After the absolute dumpster fire that was 2020, there’s a lot to look forward to in 2021. The highest hopes, of course, are for the pandemic to near an end.
When it comes to technologies keeping organizations connected and operational around the world through these dark times, we could also see some exciting developments this year.
Unified communication and collaboration is on the rise, and in 2021, it’s about to get a lot more integrated, intelligent and immersive. Here’s what to watch for in UC&C this year.
The shift to cloud-based UC continued in the third quarter of 2020, with the latest IDC figures showing the global market for hosted voice/UCaaS grew by 23.3 per cent year-over-year. UCaaS market growth will continue in 2021, according to Elka Popova, VP of global market research at Frost and Sullivan. She expects the biggest UCaaS trends this year to be “demand for video-first user experiences and collaboration-centric” features.
Irwin Lazar agrees videoconferencing will take centre stage in 2021.
“Video will be ubiquitous where it really hasn’t been in the past,” Lazar, president and principal analyst at Metrigy, told expertIP (via a videoconferencing app, of course) from his Virginia base just outside Washington, D.C.
Lazar says many companies will install or upgrade videoconferencing systems in anticipation of their WFH employees returning to the office at least part-time during 2021. He believes enterprises are looking for video solutions that are more robust, integrated and intelligent than the consumer apps they hastily deployed when the pandemic began.
“You’ll continue to see a lot of efforts to improve the video experience, with AI to compensate for poor lighting, virtual backgrounds and things like noise cancellation, auto framing and auto tracking people (on camera),” he says.
Lazar says employers are also trying to boost employee engagement by making video meetings more interesting and immersive. One example he cited is Mmhmm, a new app that uses backdrops, graphics, slides and photos to immerse the presenter inside their virtual presentation, much like a weather forecaster interacts with on-screen elements during a TV newscast.
Lazar also expects to see more videoconferencing hardware hit the market this year, specifically offering higher-quality video and audio at a more affordable price point for WFH employees. That includes fully integrated webcams, cameras, headsets, speakers and microphones designed for home-based users.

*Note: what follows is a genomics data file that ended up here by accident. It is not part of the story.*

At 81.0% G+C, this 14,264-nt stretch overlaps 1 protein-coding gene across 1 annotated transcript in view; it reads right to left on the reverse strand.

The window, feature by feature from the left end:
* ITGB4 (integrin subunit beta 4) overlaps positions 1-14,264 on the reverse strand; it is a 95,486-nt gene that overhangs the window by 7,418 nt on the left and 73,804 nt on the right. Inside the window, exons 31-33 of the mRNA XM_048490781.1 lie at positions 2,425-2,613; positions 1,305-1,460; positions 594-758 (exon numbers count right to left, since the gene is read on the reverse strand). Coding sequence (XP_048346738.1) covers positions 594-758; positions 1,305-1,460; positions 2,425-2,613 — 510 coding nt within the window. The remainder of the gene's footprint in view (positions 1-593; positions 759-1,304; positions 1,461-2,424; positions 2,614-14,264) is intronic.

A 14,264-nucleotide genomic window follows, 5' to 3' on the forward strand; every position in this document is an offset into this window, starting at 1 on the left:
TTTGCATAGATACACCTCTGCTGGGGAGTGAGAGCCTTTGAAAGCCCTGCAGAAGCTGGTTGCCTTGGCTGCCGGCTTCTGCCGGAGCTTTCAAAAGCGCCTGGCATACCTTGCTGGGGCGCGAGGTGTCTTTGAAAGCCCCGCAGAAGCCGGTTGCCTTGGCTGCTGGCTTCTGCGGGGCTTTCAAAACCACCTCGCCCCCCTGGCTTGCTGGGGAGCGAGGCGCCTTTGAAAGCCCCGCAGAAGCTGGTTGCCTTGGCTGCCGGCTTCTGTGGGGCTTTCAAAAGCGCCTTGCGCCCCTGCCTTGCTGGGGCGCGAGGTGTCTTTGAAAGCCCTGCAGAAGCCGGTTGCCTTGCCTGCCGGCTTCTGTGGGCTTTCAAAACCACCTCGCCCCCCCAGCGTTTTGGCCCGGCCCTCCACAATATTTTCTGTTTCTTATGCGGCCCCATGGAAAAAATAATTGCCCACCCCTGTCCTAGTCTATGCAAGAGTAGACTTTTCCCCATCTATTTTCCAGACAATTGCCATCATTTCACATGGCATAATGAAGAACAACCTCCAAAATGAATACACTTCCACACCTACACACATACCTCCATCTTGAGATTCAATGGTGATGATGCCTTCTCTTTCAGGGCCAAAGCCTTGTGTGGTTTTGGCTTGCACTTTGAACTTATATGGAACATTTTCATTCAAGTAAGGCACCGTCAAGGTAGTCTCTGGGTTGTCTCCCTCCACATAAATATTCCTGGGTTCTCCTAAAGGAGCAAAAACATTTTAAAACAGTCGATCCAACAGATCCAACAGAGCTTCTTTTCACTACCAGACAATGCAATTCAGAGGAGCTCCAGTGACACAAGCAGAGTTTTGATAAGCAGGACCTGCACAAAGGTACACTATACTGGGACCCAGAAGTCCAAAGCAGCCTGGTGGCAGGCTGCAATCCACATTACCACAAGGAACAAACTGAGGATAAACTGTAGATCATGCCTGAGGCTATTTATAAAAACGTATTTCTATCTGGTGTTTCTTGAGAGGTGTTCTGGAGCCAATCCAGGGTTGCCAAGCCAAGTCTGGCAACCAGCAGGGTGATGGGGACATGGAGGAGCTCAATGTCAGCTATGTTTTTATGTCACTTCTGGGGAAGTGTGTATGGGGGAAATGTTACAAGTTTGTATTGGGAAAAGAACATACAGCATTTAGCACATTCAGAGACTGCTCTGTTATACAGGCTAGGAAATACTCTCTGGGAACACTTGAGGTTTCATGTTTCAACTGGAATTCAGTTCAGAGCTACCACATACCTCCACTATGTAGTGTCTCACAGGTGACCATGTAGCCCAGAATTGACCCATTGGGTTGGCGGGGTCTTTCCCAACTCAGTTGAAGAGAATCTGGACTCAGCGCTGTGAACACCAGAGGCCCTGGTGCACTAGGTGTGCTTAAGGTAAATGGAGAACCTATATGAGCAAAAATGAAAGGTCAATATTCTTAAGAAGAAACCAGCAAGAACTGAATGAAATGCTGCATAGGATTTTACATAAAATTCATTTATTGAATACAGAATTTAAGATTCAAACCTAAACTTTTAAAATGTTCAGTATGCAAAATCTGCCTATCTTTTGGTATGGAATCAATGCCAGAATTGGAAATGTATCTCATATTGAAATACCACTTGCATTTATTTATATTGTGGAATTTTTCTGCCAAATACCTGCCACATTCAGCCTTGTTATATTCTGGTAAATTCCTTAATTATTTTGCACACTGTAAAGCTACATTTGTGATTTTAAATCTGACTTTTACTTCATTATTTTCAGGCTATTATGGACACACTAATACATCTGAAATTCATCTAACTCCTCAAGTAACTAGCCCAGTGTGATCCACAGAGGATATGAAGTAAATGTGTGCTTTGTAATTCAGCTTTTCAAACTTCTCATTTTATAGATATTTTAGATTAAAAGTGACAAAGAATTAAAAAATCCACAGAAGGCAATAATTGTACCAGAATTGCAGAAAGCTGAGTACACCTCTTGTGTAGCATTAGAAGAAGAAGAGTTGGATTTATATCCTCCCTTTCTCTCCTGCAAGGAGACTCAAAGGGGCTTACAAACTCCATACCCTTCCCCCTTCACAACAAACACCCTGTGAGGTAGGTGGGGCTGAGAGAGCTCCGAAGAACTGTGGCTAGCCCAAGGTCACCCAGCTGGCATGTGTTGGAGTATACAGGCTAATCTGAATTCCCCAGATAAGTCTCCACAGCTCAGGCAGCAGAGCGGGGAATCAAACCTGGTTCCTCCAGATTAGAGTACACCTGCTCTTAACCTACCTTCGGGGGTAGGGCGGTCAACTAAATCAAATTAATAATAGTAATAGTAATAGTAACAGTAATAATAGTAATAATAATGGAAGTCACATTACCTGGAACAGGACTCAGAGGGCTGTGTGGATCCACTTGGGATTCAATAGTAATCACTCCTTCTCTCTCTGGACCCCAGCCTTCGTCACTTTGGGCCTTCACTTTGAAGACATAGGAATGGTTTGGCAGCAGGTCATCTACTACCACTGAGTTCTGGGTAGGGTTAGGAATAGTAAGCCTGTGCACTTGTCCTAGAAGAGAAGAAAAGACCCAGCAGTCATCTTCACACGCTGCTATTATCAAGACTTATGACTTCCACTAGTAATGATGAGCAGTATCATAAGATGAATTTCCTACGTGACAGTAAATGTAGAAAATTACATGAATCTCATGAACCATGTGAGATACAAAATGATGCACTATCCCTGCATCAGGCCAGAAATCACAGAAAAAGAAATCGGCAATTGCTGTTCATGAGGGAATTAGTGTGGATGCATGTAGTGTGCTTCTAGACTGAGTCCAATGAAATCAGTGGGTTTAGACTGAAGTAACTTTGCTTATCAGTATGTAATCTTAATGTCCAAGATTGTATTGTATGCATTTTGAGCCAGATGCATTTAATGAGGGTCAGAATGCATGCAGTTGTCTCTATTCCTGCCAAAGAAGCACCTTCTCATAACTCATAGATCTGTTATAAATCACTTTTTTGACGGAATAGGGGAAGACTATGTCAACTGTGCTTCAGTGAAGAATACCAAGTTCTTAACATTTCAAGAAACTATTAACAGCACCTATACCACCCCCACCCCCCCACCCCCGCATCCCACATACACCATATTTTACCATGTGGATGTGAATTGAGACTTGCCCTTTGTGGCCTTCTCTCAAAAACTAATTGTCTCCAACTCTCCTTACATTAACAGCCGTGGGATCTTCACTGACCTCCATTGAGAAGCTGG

Video and analytics will likely play a big role in the new focus on employee experience (EX), as companies look for ways to prevent WFH burnout in 2021, ranging from virtual happy hours to wellness classes.
“It’s about making sure people are engaged and part of a team, that they’re being noticed, not just sitting at home and never talking to anybody,” said Lazar.
The new EX-oriented approach will fuel better UCaaS integration with workflows as well. “The focus in 2021 is harmonization, to figure out which platform is the right one for us, and get everyone in the company on it and integrate it with what we already have,” Lazar explains.
Does big UCaaS uptake mean on-premise UC&C is dead? Not yet. “We’re seeing a pretty strong shift away from phone systems to meeting platforms,” says Lazar, whose own research from mid-2020 found:
- 68 per cent of companies are accelerating their move to cloud
- 44 per cent are seeing a decline in their phone system utilization
- 28 per cent are removing or re-evaluating their desktop phone systems
“Are people ripping out what’s left of their phones? That’s not 100 per cent happening yet,” he says.
Communication and collaboration are moving to cloud, but the sun hasn’t completely set on traditional UC&C. The most recent data from IDC seem to bear that out, with the global market for UC&C growing 46.7 per cent in Q3 2020 year-over-year to reach almost $5.8 billion in revenue. That topped the global growth rate for hosted voice/UCaaS, which (as we noted earlier) increased by 23.3 per cent YOY to hit nearly $4.3 billion in revenue.
Besides improving the quality of video and audio in virtual meetings, AI will also be used to automate many aspects of online meetings. “The biggest area right now that vendors are investing in is virtual meeting assistants to capture meeting notes … so things like taking notes and scheduling follow-up meetings can be automated,” says Lazar.
Other AI enhancements Lazar expects to see more of this year? Real-time language translation and background noise reduction “to get rid of the dog barking, kids coming in — all the stuff you never had to worry about before in meetings.”
When Lazar’s Metrigy colleague Robin Gareiss recently polled enterprises about 37 different UC&C features, AI topped their wish list; 64 per cent said they’d pay a premium for predictive analytics to spot and forecast communication performance problems.
“It’s kind of good news and bad news [on the SIP front],” says Lazar. “The fact people are moving onto meeting platforms is not great news for SIP — it means fewer phone calls. The good news for SIP is contact centre calling is going up. So even if you’re reducing SIP for enterprise phone systems, you could be increasing SIP to support your contact centre.”
On No Jitter, Eric Krapf cites Omdia projections that the number of businesses using SIP will rise from 67 per cent to 80 per cent by 2022. But if remote work is the new normal, why will SIP grow? As Krapf points out, some UCaaS providers are bundling SIP services into their offerings, giving current SIP users no reason to ditch their existing SIP capabilities in order to adopt UCaaS.
At a time when businesses need technology — more than ever — to unite their remote workers and help them collaborate, UC&C is set to have quite a year in 2021.
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